The son of a prominent criminal defense attorney was indicted yesterday on two misdemeanor counts of unauthorized practice of law and three felonies of offering a false instrument for filing (See Indictment).

The defendant, Terence Kindlon Jr., 42, passed the bar exam last year but was not admitted. He has a history of mental illness and had been accepted into the Manhattan Mental Health Court.

Kindlon is the son of Terence L. Kindlon, a high-profile criminal defense attorney in the capital region and a founding partner at Kindlon Shanks & Associates.

Kindlon Jr., who lives on Staten Island, was accused by a Manhattan grand jury of presenting himself as an attorney on behalf of a defendant in a criminal mischief case, filing a fraudulent document claiming he could not attend a proceeding in Manhattan because he had a civil case on Staten Island, and falsifying a document stating that he had attended a mandatory meeting.

Records show that Kindlon, who had been arrested in May for stealing a bicycle but also had pending attempted grand larceny and bail jumping charges, was referred to the Manhattan Mental Health Court because of his documented illness. However, the indictment contends that he falsified a record, claiming he had attended a mandatory counseling program.

According to an indictment and statements made during yesterday’s arraignment, Kindlon in June filed a notice of appearance to represent a defendant charged with fourth-degree criminal mischief and then appeared for the individual on two subsequent occasions. Officials said Kindlon was charging $150 per day for his legal services, far below standard hourly rates.

Kindlon’s fraud was uncovered when another lawyer, J. David O’Brien, received a notice of appearance where he was listed as the attorney along with Kindlon, whose signature was on the document. O’Brien had never heard of Kindlon. Kindlon appeared at an arraignment representing the defendant named in that case, Assistant District Attorney Daniel Cort said yesterday.

The indictment alleges that Kindlon “held himself out to be an attorney and counselor-at-law” without ever having been admitted.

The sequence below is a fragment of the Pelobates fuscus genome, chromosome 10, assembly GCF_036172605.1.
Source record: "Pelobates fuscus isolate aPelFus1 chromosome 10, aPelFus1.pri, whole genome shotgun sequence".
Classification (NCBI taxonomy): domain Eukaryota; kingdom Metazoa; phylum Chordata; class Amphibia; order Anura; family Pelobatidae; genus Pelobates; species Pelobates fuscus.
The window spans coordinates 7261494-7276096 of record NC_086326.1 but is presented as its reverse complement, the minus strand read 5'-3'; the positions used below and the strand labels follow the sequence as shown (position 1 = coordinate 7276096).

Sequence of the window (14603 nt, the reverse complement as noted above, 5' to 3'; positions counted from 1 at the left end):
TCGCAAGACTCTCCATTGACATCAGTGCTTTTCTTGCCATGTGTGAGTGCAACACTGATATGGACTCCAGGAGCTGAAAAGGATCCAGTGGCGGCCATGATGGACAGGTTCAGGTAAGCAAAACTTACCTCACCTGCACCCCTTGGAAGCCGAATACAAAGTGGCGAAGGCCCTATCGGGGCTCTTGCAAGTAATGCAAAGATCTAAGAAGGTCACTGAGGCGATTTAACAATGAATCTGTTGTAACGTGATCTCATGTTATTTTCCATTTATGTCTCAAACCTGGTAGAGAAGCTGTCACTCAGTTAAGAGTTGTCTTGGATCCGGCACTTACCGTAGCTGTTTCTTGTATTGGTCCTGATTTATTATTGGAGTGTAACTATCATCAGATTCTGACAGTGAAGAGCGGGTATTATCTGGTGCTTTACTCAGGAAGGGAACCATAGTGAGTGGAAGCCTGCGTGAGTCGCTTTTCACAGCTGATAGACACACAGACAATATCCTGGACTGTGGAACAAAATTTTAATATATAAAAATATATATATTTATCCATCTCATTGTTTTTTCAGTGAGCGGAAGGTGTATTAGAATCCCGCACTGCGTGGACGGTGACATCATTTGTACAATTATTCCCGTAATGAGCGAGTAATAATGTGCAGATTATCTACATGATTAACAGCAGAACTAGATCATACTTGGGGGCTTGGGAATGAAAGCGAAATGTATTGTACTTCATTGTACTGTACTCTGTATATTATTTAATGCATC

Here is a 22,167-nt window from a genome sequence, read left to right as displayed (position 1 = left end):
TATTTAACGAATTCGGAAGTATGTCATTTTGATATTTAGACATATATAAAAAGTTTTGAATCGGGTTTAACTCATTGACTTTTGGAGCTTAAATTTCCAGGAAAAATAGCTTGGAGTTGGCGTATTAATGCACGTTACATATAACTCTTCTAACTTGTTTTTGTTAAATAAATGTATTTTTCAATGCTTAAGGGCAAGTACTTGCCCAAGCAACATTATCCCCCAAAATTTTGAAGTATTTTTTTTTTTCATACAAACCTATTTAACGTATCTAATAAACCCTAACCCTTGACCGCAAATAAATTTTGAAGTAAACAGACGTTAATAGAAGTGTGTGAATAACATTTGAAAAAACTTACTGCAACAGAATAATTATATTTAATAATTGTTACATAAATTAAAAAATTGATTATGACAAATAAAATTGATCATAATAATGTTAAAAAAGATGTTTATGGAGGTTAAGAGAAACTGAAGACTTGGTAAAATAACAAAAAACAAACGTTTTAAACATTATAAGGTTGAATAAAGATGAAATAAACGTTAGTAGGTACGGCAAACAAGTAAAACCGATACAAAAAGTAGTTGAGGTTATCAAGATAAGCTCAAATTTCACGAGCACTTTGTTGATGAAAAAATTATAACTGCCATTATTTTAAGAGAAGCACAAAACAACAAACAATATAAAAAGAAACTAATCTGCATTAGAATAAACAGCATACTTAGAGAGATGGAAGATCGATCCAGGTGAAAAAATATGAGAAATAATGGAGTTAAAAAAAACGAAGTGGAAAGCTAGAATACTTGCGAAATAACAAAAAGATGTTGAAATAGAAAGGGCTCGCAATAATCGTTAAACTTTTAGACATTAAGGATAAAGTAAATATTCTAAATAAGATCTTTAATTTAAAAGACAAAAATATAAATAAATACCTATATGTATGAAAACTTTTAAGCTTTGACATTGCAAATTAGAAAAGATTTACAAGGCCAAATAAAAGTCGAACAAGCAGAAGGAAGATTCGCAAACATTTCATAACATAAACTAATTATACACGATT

Unauthorized practice is currently a Class A misdemeanor. A bill signed last month by Governor Andrew Cuomo will boost the offense to a Class E felony effective Nov. 1 (NYLJ, Dec. 13, 2012) in cases where the false representation results in a loss of $1,000 or more to the victims.

Acting Manhattan Supreme Court Justice Richard Carruthers (See Profile) set bail at $300,000 bond or $150,000 cash. It was unclear last night if Kindlon had made bail.

Bronx defense attorney Stacey Richman, who represented Kindlon at the arraignment, said her client’s mental health had rapidly deteriorated recently.

Richman said Kindlon passed the bar exam last year and was working toward admission. She said the defendant is extraordinarily intelligent and, when he is well, is a “stellar” individual.

“He was in the midst of going through Mental Health Court because of matters pending in New York County, which were a result of his organic illness,” Richman said. “This entire matter should be addressed in the context of the Mental Health Court as it highlights the issues we have with people who are organically ill.”

District Attorney Cyrus Vance Jr. said in a statement that, “Simply put, it is a crime to practice law without a license. The rules governing lawyers exist to protect those in need of competent representation before our courts. This defendant was an imposter who abused the trust of his purported clients for his own financial gain.”

The elder Kindlon declined to discuss the matter.